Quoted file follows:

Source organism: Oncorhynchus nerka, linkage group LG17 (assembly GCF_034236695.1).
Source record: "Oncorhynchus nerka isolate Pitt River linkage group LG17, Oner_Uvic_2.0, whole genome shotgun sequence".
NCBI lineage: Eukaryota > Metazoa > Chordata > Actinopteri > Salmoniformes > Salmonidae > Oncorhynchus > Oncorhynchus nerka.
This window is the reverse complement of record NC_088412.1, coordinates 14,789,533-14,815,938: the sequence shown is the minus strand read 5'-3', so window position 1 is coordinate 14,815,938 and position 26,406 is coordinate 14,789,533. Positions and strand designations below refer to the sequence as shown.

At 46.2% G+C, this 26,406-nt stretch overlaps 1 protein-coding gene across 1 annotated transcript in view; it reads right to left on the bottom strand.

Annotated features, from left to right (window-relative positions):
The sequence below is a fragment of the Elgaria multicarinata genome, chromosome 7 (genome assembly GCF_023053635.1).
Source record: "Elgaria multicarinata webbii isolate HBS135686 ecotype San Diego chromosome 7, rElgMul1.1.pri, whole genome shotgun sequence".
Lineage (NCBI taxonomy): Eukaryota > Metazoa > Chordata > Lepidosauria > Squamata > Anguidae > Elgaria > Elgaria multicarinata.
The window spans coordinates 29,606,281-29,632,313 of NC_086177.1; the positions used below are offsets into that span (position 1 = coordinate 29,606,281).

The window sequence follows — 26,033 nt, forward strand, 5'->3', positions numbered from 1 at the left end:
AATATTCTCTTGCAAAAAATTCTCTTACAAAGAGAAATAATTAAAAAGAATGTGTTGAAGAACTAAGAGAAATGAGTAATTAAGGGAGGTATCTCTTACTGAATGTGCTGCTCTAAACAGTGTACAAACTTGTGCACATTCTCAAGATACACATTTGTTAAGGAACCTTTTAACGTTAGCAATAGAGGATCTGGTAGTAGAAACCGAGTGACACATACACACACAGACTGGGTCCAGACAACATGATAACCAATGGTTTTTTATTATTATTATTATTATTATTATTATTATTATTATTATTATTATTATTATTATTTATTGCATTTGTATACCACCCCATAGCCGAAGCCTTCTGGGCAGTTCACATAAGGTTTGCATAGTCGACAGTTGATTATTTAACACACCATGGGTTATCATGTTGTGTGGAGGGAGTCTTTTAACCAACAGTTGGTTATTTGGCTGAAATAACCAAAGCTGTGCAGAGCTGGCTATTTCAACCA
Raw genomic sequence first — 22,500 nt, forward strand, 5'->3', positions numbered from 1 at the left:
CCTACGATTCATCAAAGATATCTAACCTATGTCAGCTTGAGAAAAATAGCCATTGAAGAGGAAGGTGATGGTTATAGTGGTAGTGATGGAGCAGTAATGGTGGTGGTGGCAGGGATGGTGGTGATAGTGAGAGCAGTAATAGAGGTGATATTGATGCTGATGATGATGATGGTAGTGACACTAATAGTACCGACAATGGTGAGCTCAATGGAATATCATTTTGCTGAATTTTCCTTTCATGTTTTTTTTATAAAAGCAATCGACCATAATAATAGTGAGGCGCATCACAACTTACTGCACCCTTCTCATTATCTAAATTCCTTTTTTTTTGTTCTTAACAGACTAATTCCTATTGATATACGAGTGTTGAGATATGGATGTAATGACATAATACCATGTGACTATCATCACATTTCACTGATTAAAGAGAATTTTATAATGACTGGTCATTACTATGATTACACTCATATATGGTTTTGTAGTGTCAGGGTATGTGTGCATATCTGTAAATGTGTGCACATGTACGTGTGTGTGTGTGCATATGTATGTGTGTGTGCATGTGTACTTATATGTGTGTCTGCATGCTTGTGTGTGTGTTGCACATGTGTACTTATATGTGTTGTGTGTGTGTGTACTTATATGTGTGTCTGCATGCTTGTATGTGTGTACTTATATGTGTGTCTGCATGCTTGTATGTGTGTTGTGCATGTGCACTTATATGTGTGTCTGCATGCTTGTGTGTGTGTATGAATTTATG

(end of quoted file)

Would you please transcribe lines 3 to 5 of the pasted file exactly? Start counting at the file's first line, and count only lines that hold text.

NCBI lineage: Eukaryota > Metazoa > Chordata > Actinopteri > Salmoniformes > Salmonidae > Oncorhynchus > Oncorhynchus nerka.
This window is the reverse complement of record NC_088412.1, coordinates 14,789,533-14,815,938: the sequence shown is the minus strand read 5'-3', so window position 1 is coordinate 14,815,938 and position 26,406 is coordinate 14,789,533. Positions and strand designations below refer to the sequence as shown.

At 46.2% G+C, this 26,406-nt stretch overlaps 1 protein-coding gene across 1 annotated transcript in view; it reads right to left on the bottom strand.